But let’s put winning aside for the sake of keeping my point guard obsession alive, even if neither Whalen nor Bird care to engage this dialogue.
Forget all the hoopla and ghosts of UConn success past, present, and future...I’m focusing on the performance on the court.
And I know I might be run out of Seattle for saying this… but if I were to make a tentative statement about who’s the better point guard based on last night’s game…
Now clearly, it isn’t fair to make this sort of claim based on one game of evidence. However, what I found interesting is that there were elements of each player’s performance last night that perfectly represent why I might give the edge to Whalen as the better point guard for the season as a whole.
And really the way I classified each player yesterday gives away why I’m making the claim – Bird as a facilitator and Whalen as a combo guard.
Yes, we can say that they are just two different types of point guards: Bird is probably the better shooter, while Whalen is the more physical player who uses her size and an amazing ability to see the angles of the game to do a little more off the dribble. But you would have a hard time convincing me that one is a significantly better playmaker than the other by any reasonable standard.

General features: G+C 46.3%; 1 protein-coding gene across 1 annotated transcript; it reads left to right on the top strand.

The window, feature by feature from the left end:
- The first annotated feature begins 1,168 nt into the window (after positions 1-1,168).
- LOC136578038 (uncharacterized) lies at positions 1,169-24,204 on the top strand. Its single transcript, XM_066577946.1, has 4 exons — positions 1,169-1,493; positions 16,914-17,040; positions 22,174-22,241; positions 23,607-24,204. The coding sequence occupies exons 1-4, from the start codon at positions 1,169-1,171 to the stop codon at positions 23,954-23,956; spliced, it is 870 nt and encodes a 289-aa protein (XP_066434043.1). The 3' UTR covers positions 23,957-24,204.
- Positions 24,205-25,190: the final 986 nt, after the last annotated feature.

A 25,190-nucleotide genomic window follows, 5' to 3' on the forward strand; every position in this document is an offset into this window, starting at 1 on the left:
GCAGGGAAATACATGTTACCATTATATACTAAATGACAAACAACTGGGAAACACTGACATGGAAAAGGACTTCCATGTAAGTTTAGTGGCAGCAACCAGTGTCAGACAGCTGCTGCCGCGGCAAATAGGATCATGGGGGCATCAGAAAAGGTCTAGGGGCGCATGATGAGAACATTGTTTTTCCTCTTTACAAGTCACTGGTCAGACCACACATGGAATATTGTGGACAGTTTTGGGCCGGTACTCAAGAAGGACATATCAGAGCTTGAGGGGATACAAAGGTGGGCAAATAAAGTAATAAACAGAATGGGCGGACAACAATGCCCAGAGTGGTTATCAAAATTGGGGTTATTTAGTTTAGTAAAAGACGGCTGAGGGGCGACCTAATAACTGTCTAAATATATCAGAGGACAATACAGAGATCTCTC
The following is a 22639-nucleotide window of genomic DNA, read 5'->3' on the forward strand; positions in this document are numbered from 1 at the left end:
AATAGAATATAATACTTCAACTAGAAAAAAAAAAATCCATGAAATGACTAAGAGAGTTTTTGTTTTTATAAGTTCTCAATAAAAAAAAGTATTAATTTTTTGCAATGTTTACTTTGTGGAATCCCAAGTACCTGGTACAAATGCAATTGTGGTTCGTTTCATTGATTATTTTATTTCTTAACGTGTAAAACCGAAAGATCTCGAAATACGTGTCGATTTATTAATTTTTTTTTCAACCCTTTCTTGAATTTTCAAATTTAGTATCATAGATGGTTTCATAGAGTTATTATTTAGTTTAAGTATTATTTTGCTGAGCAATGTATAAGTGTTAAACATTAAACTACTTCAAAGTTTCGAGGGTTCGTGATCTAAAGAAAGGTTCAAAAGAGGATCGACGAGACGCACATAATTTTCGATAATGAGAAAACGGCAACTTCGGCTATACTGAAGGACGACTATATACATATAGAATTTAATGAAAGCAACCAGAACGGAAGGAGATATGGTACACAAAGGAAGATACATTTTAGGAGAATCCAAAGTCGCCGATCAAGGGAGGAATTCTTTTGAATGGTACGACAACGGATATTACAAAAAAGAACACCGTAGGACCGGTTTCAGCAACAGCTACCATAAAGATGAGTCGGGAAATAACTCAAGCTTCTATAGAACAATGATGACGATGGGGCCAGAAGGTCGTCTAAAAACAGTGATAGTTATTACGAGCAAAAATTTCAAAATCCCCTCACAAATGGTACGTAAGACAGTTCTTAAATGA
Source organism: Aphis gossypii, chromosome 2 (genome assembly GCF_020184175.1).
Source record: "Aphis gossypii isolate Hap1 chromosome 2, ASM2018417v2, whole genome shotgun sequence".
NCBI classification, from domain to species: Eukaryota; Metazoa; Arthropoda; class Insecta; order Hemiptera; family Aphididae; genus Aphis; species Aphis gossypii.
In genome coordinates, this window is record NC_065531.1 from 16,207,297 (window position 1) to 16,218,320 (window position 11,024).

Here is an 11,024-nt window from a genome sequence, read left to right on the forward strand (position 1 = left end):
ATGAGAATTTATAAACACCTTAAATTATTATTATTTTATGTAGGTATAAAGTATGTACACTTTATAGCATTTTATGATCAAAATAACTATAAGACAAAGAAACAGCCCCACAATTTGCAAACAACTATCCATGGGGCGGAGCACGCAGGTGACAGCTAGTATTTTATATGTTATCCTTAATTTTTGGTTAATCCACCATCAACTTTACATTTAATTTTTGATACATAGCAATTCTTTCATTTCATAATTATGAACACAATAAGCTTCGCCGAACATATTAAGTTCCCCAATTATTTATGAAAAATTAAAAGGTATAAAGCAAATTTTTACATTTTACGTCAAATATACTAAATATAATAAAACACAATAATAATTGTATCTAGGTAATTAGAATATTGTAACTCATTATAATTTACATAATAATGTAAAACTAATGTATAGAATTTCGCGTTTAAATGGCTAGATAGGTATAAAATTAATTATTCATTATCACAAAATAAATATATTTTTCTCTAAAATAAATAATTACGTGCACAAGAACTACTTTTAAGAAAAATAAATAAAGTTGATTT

So if I consider them approximately equal as playmakers, I start to look at other things and the fact that Whalen can do more on the court because she’s a more physical player makes it easier for me to claim that she indeed is the better point guard.
And I have three rather simple reasons for that: her ability to attack the basket, her scoring efficiency, and her defensive versatility.
Attacking the basket
The way Whalen and Bird started the game last night really says a lot about their styles as players.
As stated previously – and mentioned by Sun coach Tom Thibault at halftime – Bird is probably the better shooter while Whalen is more physical and a little tougher.